Optimism was the theme around the Kamloops Blazers heading into this season.
New general manager, new coach, a handful of new players: necessary change for an organization that had missed the playoffs in three of the last five years.
And what better way for this new era to prove it's different than the last than with a dominant win over the Blazers' most hated rival in the season-opener?
Kamloops put the boots to the Kelowna Rockets in a 4-1 win Friday night (Sept. 21) that was perhaps even more lopsided than the score suggests. The Blazers raced out to a 3-0 lead in the first period and dominated the shot total all night, finishing with 38 pucks on net to Kelowna's 26.
Coming on the heels of a season that the Blazers lost every game to the rival Rockets, this was a result that did more than fill fans with joy. It confirmed that the buzz around this team was warranted.
"I think we have a decent team all around," says Clarence Schneider, a 15-year season ticket holder. "I'm liking what I've seen from those young guys. Yeah, it's early, but I think we'll have an excellent season. I like this start, especially when it's against Kelowna."
In terms of new players making an impact, no one stood out more than Zane Franklin, who was named the first star of the night. Acquired in a trade with Lethbridge this offseason, Franklin scored the season-opening goal, assisted on another and got a 10-minute misconduct penalty after coming to the aid of his teammate Orrin Centazzo, who took a nasty shot into the boards.
"It's crazy. If I could've drawn it up perfectly, that's how it would've gone," says Franklin of his debut. "It's nice to get a win obviously, first one of the year. I'm a 100 per cent as a Blazer, so let's keep it going tomorrow."
Defenseman Sean Strange scored his first WHL goal with 20 seconds left in the first period. Brodi Stuart had a pair of goals, including a powerplay marker early in the third period that put the game out of reach. Centazzo had three assists on the night, while Stuart, Martin Lang and Nolan Kneen each had one.
"I really thought the guys came out ready," says head coach Serge Lajoie. "I think that first period was indicative of the mindset our guys have. At times, we still played some immature hockey, but you never critique a win. We'll take it, we'll move forward, but we have to be better tomorrow in certain areas."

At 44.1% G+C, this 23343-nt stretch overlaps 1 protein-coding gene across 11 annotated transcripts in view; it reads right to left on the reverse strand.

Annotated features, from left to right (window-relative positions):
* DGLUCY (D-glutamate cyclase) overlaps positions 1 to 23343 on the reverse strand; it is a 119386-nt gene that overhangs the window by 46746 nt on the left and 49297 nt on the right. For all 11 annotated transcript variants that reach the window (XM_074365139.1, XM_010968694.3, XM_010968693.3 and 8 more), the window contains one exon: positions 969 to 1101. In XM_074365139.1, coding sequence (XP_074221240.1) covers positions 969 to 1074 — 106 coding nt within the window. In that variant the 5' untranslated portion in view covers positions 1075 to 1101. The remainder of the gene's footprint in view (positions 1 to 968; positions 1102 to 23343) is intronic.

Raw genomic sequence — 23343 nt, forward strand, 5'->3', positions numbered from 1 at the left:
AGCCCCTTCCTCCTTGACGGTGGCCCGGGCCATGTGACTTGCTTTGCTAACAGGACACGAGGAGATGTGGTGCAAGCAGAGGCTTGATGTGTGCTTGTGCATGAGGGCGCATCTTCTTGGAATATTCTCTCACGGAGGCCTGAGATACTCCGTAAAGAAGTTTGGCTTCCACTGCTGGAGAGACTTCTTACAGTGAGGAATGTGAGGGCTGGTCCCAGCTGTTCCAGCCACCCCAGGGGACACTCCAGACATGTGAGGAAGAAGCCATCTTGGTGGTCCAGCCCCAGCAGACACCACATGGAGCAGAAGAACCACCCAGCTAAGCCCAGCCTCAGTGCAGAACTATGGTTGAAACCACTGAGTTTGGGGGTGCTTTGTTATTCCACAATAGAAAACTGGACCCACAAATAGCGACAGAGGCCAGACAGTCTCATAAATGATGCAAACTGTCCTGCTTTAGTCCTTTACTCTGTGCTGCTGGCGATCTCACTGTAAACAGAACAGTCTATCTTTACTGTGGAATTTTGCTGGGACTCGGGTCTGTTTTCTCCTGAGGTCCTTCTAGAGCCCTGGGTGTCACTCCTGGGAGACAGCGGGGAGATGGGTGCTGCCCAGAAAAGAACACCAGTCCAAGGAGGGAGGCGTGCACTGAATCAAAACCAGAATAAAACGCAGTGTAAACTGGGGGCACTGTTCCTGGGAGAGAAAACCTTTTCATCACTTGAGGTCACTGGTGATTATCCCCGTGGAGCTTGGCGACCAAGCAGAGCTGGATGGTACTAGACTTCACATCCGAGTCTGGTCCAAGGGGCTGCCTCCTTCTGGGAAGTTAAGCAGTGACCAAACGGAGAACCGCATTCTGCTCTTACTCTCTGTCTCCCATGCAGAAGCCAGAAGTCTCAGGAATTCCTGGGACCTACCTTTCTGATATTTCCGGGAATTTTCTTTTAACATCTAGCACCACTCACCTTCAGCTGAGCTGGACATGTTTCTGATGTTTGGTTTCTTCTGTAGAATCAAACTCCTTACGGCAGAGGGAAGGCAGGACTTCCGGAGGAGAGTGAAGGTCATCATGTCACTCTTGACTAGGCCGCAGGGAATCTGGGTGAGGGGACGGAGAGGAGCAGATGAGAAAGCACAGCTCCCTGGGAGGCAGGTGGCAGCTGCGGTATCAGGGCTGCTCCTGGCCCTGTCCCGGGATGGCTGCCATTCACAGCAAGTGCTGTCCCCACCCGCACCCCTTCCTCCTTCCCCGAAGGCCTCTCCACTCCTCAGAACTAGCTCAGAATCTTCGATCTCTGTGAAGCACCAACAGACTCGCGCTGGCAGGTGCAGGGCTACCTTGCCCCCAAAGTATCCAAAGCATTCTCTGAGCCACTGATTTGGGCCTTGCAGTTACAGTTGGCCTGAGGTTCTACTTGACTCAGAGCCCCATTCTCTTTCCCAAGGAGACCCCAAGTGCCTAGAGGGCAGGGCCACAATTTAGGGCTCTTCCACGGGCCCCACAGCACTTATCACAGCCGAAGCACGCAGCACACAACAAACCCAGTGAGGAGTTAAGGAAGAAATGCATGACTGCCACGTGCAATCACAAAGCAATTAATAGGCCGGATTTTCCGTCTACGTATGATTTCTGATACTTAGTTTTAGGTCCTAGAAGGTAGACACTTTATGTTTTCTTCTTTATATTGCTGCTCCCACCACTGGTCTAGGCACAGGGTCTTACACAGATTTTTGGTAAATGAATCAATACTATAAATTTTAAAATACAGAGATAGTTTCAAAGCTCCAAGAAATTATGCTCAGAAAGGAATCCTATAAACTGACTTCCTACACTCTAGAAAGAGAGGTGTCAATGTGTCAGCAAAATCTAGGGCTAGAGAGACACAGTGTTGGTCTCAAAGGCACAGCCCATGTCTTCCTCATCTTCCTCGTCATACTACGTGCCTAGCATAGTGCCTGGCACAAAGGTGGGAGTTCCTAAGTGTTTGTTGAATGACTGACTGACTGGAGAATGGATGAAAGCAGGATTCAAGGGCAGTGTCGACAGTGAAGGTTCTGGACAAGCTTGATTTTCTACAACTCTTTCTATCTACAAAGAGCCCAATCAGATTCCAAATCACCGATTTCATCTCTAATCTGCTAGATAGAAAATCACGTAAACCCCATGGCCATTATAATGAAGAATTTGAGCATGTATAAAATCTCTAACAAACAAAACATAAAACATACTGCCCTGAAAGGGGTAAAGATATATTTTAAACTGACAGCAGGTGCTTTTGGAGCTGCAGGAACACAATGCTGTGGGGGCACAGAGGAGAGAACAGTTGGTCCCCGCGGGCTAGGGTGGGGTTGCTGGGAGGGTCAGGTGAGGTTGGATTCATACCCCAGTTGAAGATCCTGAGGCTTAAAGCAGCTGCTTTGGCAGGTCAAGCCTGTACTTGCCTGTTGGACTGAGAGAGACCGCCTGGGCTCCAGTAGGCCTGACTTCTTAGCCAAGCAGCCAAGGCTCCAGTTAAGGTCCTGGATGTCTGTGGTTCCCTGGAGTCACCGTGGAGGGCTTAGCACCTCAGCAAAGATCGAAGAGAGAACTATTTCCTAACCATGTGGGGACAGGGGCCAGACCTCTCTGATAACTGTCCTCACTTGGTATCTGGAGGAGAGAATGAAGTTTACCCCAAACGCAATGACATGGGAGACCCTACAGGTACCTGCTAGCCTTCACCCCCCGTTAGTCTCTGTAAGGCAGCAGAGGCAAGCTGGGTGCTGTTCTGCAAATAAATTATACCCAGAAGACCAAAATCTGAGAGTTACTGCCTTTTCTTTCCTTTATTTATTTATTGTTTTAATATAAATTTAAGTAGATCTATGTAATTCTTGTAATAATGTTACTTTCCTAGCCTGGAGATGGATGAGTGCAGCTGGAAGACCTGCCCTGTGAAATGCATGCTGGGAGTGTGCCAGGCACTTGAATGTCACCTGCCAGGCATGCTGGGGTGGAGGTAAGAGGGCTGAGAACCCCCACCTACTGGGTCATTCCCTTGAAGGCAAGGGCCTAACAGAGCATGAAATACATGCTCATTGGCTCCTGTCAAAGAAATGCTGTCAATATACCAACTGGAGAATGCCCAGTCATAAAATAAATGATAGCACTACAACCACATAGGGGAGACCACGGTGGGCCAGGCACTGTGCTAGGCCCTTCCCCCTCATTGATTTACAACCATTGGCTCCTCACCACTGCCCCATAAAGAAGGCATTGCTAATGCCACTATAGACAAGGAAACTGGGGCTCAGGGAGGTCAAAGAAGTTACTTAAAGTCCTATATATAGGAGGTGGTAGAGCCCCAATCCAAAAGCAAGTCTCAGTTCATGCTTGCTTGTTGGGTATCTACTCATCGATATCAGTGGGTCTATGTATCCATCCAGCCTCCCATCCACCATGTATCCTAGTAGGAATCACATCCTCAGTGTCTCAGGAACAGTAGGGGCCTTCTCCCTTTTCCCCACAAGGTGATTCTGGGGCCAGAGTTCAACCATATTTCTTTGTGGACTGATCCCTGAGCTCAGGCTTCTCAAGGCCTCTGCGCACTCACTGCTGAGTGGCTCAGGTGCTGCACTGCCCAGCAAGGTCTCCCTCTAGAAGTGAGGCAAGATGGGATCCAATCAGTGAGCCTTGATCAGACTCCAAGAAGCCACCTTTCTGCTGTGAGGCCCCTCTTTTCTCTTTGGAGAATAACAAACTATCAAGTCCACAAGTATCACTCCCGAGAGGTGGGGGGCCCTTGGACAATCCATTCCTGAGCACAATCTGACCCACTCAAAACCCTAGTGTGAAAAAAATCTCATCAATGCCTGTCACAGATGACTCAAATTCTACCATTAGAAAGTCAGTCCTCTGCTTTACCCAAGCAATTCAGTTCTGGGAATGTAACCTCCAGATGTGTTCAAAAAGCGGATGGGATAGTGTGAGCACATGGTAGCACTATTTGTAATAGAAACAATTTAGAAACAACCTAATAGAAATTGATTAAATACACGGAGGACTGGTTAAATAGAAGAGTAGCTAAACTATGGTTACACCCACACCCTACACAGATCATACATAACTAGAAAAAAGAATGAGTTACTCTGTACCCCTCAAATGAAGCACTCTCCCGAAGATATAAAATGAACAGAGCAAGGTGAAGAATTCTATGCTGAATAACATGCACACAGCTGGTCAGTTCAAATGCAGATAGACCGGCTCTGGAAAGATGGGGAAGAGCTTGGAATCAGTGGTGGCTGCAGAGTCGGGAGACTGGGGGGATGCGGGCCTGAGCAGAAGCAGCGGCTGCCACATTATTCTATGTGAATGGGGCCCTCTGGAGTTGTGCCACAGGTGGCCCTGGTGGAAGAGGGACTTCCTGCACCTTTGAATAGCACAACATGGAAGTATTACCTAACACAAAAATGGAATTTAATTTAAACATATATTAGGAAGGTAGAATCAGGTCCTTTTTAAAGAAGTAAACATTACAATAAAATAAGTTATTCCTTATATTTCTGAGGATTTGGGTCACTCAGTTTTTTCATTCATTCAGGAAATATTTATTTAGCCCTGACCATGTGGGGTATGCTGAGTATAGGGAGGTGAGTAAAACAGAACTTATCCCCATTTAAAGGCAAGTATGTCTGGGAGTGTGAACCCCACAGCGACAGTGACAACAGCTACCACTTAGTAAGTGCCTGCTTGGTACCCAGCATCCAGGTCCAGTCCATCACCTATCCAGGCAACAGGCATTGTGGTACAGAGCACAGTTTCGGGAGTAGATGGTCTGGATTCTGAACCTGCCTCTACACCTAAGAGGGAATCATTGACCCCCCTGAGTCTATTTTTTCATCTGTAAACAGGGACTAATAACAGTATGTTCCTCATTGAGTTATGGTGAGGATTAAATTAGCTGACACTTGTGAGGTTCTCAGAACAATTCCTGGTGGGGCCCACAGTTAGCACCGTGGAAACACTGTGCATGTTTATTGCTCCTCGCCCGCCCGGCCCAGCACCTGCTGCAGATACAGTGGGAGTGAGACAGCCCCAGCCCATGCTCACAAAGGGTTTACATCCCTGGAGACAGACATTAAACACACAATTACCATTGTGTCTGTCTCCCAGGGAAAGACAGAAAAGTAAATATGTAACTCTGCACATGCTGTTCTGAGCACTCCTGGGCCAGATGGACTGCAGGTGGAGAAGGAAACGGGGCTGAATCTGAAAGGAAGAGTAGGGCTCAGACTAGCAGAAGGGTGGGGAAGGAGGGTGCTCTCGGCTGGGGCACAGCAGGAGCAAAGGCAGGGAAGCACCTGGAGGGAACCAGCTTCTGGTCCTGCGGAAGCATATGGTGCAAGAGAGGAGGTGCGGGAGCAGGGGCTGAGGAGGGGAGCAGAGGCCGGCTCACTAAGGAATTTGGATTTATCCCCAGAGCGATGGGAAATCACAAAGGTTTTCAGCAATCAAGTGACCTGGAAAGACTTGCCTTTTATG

That immature hockey came after Kamloops took their 4-0 lead and an already chippy affair got even more heated. The Blazers racked up 20 of the night's 26 penalty minutes in the third period.
Lajoie says you never critique a win, but he also knows his team can't get baited into taking penalties, even in a rivalry such as this.
"That's part of the maturity that we're going to have to demonstrate moving forward," he says. "Talking about toughness, well mental toughness is being able to just kind of turn the other cheek, play hard between the whistles and not get involved in any scrum. (Connor) Zary's a good example. There's no need for him to go and support Jermaine Loewen. I haven't seen Jermaine play very much, but I think he can handle himself. So don't put yourself in a position where you can even give the ref an opportunity to make a call. He wanted to even up the game a little bit and we gave him every opportunity. We've got to be better than that."
Zary was given a two-minute roughing penalty after coming to the defence of the 6'4" Loewen. The Blazers finished with the third most penalty minutes in the WHL last year.
But again, this is a different looking team than last year. They're bigger on the back end, with guys import defenseman Joonas Sillanpää throwing his weight around. They were efficient on the power play, going two for five on the night. And while Dylan Ferguson was great in net, he didn't have to stop many quality scoring chances.
The early diagnosis is the 2018-19 Blazers are better. And if one game is too small a sample size, they'll have another chance to prove it tonight (Sept. 22), with a rematch in Kelowna. Puck drop at Prospera Place is at 7:05 p.m.